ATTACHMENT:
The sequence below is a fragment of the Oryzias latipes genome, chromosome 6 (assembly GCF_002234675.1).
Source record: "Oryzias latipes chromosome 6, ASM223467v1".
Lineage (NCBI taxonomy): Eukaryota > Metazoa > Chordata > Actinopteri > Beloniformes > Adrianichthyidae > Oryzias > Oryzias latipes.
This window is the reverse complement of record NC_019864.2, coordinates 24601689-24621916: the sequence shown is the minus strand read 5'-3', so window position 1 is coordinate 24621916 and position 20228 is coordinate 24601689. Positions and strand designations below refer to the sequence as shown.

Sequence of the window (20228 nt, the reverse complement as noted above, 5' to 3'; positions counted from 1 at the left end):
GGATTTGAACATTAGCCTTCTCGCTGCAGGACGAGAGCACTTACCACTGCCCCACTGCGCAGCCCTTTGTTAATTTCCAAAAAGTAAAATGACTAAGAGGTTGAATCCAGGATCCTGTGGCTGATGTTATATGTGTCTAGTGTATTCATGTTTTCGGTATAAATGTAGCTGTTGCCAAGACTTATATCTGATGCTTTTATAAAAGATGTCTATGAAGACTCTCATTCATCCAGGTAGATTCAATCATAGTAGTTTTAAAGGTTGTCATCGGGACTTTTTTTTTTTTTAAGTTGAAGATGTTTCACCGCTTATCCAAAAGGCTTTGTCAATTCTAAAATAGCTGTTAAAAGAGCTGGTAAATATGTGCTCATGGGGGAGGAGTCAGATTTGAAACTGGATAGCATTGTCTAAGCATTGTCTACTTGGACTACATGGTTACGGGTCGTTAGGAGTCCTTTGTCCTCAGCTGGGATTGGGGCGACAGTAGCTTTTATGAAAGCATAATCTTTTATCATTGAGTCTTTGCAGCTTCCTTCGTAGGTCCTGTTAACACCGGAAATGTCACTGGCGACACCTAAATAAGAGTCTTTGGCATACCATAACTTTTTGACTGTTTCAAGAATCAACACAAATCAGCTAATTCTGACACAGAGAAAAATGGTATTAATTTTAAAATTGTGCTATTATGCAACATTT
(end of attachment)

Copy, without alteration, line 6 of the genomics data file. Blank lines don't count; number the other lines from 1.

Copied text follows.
GGATTTGAACATTAGCCTTCTCGCTGCAGGACGAGAGCACTTACCACTGCCCCACTGCGCAGCCCTTTGTTAATTTCCAAAAAGTAAAATGACTAAGAGGTTGAATCCAGGATCCTGTGGCTGATGTTATATGTGTCTAGTGTATTCATGTTTTCGGTATAAATGTAGCTGTTGCCAAGACTTATATCTGATGCTTTTATAAAAGATGTCTATGAAGACTCTCATTCATCCAGGTAGATTCAATCATAGTAGTTTTAAAGGTTGTCATCGGGACTTTTTTTTTTTTTAAGTTGAAGATGTTTCACCGCTTATCCAAAAGGCTTTGTCAATTCTAAAATAGCTGTTAAAAGAGCTGGTAAATATGTGCTCATGGGGGAGGAGTCAGATTTGAAACTGGATAGCATTGTCTAAGCATTGTCTACTTGGACTACATGGTTACGGGTCGTTAGGAGTCCTTTGTCCTCAGCTGGGATTGGGGCGACAGTAGCTTTTATGAAAGCATAATCTTTTATCATTGAGTCTTTGCAGCTTCCTTCGTAGGTCCTGTTAACACCGGAAATGTCACTGGCGACACCTAAATAAGAGTCTTTGGCATACCATAACTTTTTGACTGTTTCAAGAATCAACACAAATCAGCTAATTCTGACACAGAGAAAAATGGTATTAATTTTAAAATTGTGCTATTATGCAACATTT